He played football there for a semester, returning in the spring to Brockport to get his diploma. He was approached by, among others, Indiana, Cornell, Rochester, Villanova, Yale and Brown, No. 44 said "One place," he said, "offered me room, board, tuition, books, three trips home by plane every year and spending money. They came after me even after I'd entered Michigan." He also received a Congressional appointment to the Naval Academy, but turned it down because there was no certainty that he could pursue a medical education there. At Brockport, he was graduated third, scholastically, in his class. At Michigan he has maintained an average that fluctuates between a high C and a B. His instructors?this year he is taking 15 hours of philosophy, speech, zoology, anthropology and geography?regard him as alert and intelligent. "I couldn't make it any stronger than that," his philosophy instructor said not long ago. "He's not just a lunk?he follows what's going on. At crucial times?when I've asked questions?he's had an answer. I'll put it this way: he's no Einstein, but neither am I."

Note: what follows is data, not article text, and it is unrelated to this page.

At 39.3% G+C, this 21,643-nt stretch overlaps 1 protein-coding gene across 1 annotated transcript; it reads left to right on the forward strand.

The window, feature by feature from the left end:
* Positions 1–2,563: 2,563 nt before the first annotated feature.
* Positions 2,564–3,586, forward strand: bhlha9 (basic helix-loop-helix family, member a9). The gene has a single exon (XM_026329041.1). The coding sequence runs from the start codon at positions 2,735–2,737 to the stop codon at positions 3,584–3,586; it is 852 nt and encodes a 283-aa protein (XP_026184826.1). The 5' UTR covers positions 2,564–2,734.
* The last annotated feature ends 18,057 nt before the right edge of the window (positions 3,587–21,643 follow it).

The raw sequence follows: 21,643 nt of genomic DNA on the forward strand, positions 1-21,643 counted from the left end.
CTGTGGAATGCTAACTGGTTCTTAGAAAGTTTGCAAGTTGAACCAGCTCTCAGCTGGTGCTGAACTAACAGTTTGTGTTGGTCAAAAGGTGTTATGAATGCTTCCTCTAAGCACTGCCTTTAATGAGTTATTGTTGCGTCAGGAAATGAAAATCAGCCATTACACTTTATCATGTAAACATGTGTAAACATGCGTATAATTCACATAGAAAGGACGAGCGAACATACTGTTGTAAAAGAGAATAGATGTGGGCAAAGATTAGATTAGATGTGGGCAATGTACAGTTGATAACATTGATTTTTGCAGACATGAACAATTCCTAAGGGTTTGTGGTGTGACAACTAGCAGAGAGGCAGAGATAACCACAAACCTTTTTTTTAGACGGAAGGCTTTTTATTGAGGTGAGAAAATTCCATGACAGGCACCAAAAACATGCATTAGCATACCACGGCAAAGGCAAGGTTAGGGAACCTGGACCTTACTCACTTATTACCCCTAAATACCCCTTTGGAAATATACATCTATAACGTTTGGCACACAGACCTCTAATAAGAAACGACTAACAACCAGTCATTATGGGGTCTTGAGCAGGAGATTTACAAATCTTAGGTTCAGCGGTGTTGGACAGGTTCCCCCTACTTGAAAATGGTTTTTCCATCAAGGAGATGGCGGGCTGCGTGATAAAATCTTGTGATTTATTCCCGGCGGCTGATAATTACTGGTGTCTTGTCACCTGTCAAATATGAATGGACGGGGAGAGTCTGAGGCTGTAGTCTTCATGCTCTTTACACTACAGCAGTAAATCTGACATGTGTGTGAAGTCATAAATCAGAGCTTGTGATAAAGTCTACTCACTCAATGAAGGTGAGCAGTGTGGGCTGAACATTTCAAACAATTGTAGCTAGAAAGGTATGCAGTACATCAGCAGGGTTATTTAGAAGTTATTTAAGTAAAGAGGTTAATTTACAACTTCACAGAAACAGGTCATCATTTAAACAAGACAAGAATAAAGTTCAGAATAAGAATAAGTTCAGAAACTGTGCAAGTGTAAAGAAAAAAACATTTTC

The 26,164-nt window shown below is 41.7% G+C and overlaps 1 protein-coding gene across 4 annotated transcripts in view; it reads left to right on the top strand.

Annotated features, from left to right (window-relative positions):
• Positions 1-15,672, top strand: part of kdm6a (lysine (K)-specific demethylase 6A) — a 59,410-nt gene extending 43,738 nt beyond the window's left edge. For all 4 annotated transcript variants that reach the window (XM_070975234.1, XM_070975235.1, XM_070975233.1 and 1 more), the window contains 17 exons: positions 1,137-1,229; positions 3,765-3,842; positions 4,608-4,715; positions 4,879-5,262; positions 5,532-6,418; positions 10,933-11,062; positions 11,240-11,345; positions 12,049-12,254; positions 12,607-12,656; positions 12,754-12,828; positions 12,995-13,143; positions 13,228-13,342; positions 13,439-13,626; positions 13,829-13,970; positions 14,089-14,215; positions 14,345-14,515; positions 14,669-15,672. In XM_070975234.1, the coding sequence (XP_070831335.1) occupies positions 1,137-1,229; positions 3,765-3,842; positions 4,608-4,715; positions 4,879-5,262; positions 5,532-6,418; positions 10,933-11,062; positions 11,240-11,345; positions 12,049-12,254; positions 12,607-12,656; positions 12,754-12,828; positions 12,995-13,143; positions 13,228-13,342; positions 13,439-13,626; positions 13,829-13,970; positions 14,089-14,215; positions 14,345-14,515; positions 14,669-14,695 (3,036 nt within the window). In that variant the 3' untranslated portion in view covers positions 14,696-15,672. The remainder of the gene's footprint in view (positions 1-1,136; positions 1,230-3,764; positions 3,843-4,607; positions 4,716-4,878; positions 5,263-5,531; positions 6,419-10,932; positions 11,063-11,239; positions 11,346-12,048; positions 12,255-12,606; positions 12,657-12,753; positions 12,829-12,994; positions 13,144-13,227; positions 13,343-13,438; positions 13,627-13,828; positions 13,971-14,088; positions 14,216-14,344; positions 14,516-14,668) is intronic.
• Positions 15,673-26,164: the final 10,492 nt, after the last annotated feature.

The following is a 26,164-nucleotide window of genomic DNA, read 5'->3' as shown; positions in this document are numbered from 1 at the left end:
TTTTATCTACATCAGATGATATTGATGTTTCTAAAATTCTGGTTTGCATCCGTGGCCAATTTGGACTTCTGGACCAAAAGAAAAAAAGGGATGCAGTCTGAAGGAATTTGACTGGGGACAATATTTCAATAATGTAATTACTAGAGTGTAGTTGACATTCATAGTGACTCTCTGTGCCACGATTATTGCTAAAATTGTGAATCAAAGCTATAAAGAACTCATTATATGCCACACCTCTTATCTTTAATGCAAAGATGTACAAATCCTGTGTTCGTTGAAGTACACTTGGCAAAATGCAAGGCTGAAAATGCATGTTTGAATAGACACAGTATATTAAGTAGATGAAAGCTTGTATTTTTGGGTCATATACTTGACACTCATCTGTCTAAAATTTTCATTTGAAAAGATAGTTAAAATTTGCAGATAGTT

Apart from football practice, which takes place every afternoon until about 6 o'clock, No. 44's academic week varies little from that of any other student enrolled in the university. He attracts no unusual attention in the classroom. He must do his studying at night, and generally goes to the library to do it. Recently, when he has returned late to his fraternity house, he has taken to rousing the sleeping brothers by reading items off a bulletin board at the top of his voice. The brothers are tolerant of this behavior: they don't think he's crazy?just blowing off steam, releasing the tension that builds up between games. He neither smokes nor drinks ( Ann Arbor is dry) and he seldom has dates during the week, though he may take in an occasional movie.